1. Not finding help here? Sign up for a free 30min tutor trial with Chegg Tutors
    Dismiss Notice
Dismiss Notice
Join Physics Forums Today!
The friendliest, high quality science and math community on the planet! Everyone who loves science is here!

[Circuits] Designing a simple voltage-divider

  1. Jan 28, 2014 #1
    1. The problem statement, all variables and given/known data

    Design a voltage divider to provide a voltage of about 5V (±10%) across the variable load. The load-current demand varies in the range of 0 to 5 mA and the available dc-supply voltage is 15V.

    2. Relevant equations



    3. The attempt at a solution

    Here is the circuit given (I've added ground, 15V, and 5V):

    h_1390930293_9756129_f0b4069220.png

    First, I assumed that there was no load. This gave me the following relationship: ##R_1=2R_2## but I'm not sure how to proceed.
     
  2. jcsd
  3. Jan 28, 2014 #2

    mfb

    User Avatar
    2016 Award

    Staff: Mentor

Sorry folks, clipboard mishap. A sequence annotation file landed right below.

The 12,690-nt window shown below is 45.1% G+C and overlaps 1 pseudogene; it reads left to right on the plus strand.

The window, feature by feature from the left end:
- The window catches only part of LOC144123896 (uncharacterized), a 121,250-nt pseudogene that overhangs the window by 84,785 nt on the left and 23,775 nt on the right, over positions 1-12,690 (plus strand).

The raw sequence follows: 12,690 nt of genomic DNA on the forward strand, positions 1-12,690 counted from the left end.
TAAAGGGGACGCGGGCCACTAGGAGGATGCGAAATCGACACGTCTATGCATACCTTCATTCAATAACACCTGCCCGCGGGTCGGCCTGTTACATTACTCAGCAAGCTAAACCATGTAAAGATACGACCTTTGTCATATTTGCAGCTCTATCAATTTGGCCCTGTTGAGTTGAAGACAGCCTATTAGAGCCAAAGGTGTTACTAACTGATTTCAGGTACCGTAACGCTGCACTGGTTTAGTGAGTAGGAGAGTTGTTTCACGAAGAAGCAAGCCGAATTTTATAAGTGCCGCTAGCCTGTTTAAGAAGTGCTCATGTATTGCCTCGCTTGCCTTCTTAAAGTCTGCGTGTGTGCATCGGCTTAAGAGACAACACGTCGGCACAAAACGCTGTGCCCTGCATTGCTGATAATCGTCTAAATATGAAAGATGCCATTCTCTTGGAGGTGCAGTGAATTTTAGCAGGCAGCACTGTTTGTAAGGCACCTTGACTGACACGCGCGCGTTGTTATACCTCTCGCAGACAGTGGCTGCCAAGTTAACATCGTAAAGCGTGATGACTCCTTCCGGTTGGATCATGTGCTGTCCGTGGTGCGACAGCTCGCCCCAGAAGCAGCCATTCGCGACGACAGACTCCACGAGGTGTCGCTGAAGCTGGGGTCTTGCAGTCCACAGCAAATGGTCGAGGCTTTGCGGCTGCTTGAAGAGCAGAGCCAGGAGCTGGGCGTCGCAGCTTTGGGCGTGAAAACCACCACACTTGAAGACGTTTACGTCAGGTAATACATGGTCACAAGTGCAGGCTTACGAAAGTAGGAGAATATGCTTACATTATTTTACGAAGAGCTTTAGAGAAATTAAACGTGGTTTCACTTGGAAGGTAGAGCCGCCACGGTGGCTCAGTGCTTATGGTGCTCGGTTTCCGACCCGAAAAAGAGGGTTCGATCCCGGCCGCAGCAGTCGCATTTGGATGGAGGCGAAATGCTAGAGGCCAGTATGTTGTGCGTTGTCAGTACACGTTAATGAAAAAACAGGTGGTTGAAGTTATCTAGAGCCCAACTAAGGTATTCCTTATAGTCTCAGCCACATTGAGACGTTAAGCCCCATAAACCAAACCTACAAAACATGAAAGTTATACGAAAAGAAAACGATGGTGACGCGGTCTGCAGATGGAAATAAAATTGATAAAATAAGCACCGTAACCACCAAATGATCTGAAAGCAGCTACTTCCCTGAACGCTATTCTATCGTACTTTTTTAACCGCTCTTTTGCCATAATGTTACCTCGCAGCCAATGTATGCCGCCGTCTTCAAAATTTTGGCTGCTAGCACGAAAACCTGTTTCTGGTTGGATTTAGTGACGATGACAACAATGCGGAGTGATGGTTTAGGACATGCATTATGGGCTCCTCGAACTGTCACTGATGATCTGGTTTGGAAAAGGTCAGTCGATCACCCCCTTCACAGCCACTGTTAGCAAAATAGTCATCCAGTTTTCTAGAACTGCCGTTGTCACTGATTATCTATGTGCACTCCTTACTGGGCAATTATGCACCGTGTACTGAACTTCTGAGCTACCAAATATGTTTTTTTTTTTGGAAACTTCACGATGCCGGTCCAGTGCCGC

The maximal current for the load will correspond to the lowest acceptable voltage (can you calculate that?). This allows to determine R1 and R2 together with the equation you found.
     
  4. Jan 28, 2014 #3
    The lowest acceptable voltage would be 4.5V, right?

    How do you know that maximum current would correspond to lowest voltage? Does that mean lowest current would correspond to highest voltage? Should I have used 5.5V instead of 5V in my first calculation then?
     
  5. Jan 28, 2014 #4
    For no load set Vout at 5.5V, Now with 5mA load set Vout at 4.5V.
     
  6. Jan 28, 2014 #5

    mfb

    User Avatar
    2016 Award

    Staff: Mentor

    That is even better.

    Right.

    Smaller load resistances lower the voltage and increase the current, so the smallest current corresponds to the largest voltage.
     
Know someone interested in this topic? Share this thread via Reddit, Google+, Twitter, or Facebook

Have something to add?
Draft saved Draft deleted